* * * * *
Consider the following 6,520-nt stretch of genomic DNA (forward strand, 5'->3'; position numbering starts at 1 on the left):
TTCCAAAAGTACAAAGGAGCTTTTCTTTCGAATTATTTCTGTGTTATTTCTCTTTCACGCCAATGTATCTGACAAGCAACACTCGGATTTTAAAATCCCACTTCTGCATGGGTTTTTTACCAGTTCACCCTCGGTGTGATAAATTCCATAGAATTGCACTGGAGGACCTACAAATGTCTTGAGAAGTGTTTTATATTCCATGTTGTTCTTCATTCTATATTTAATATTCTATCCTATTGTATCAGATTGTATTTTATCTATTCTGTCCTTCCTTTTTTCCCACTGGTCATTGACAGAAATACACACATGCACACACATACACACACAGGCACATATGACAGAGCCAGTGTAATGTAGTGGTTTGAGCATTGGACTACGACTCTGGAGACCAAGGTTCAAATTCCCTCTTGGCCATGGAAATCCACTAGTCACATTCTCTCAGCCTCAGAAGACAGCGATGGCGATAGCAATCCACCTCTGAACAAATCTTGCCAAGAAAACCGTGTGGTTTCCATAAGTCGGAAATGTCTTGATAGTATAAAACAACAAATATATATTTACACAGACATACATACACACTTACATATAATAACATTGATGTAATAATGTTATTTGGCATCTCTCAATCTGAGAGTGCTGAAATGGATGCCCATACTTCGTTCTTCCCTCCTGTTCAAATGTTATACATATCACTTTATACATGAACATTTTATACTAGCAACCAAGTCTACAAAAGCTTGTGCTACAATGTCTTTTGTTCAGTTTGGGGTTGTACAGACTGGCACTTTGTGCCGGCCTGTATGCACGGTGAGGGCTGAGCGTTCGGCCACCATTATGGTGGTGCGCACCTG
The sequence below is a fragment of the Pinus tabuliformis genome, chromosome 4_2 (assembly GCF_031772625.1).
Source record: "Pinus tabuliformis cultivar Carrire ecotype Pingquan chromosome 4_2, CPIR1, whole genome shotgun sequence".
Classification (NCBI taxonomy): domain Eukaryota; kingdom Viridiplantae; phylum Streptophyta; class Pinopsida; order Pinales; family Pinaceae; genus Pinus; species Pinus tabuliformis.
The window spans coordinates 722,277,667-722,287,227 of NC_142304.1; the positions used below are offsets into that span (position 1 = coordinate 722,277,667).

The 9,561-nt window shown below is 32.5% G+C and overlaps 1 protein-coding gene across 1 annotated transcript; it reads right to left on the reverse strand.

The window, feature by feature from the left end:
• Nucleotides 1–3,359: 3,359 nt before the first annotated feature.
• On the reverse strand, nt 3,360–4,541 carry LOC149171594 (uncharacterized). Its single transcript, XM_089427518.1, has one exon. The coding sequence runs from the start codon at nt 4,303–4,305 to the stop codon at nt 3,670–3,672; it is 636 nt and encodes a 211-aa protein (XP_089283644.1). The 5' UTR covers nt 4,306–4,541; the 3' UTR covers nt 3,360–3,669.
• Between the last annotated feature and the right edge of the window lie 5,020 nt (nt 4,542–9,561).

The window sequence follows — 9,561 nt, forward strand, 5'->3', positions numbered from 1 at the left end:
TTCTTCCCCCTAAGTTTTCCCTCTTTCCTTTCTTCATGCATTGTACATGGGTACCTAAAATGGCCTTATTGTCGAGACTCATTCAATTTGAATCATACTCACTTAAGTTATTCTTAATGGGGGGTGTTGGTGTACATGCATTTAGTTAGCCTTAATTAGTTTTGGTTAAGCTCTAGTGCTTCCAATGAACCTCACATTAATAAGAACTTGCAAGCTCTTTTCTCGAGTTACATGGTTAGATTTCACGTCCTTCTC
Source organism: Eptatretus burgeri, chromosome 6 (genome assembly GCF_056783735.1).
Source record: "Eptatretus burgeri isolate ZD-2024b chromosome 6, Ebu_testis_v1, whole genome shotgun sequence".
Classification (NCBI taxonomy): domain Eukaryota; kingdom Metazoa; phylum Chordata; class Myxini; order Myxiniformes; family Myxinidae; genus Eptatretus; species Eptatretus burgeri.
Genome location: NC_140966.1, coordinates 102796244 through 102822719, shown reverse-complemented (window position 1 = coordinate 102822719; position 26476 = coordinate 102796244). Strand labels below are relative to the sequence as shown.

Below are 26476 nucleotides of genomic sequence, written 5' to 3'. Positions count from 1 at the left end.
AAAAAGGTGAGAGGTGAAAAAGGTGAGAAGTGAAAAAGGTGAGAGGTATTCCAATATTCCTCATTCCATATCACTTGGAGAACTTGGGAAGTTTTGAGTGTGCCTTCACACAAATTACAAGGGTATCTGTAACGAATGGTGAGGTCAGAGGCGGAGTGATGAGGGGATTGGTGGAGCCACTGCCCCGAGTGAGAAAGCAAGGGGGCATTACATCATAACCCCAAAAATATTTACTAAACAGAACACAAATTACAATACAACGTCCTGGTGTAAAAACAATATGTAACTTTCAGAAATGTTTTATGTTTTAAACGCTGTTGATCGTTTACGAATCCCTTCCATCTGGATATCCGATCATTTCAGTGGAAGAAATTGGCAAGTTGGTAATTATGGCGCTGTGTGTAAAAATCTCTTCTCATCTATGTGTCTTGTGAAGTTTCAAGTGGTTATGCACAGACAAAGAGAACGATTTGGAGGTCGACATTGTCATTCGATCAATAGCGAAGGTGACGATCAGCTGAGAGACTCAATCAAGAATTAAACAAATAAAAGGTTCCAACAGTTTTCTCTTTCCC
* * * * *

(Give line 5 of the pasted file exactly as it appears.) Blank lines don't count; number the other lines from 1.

Classification (NCBI taxonomy): domain Eukaryota; kingdom Viridiplantae; phylum Streptophyta; class Pinopsida; order Pinales; family Pinaceae; genus Pinus; species Pinus tabuliformis.